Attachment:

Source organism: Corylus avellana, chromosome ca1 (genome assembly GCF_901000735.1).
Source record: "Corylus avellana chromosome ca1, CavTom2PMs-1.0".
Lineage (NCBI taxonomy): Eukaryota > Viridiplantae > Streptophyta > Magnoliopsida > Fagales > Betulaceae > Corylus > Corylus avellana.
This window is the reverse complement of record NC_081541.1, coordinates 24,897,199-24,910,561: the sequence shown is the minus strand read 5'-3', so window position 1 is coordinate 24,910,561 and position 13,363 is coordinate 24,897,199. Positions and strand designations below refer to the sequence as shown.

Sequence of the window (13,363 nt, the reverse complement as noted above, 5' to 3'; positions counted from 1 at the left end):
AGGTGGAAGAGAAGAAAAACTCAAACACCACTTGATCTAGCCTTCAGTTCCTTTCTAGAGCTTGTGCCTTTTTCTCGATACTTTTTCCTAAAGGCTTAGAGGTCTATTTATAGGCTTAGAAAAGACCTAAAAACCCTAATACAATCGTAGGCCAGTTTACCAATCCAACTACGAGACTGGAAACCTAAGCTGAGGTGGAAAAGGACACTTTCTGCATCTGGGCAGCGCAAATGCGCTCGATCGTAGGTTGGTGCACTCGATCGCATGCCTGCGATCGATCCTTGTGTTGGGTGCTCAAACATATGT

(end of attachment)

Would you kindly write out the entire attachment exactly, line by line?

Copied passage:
Source organism: Corylus avellana, chromosome ca1 (genome assembly GCF_901000735.1).
Source record: "Corylus avellana chromosome ca1, CavTom2PMs-1.0".
Lineage (NCBI taxonomy): Eukaryota > Viridiplantae > Streptophyta > Magnoliopsida > Fagales > Betulaceae > Corylus > Corylus avellana.
This window is the reverse complement of record NC_081541.1, coordinates 24,897,199-24,910,561: the sequence shown is the minus strand read 5'-3', so window position 1 is coordinate 24,910,561 and position 13,363 is coordinate 24,897,199. Positions and strand designations below refer to the sequence as shown.

Sequence of the window (13,363 nt, the reverse complement as noted above, 5' to 3'; positions counted from 1 at the left end):
AGGTGGAAGAGAAGAAAAACTCAAACACCACTTGATCTAGCCTTCAGTTCCTTTCTAGAGCTTGTGCCTTTTTCTCGATACTTTTTCCTAAAGGCTTAGAGGTCTATTTATAGGCTTAGAAAAGACCTAAAAACCCTAATACAATCGTAGGCCAGTTTACCAATCCAACTACGAGACTGGAAACCTAAGCTGAGGTGGAAAAGGACACTTTCTGCATCTGGGCAGCGCAAATGCGCTCGATCGTAGGTTGGTGCACTCGATCGCATGCCTGCGATCGATCCTTGTGTTGGGTGCTCAAACATATGT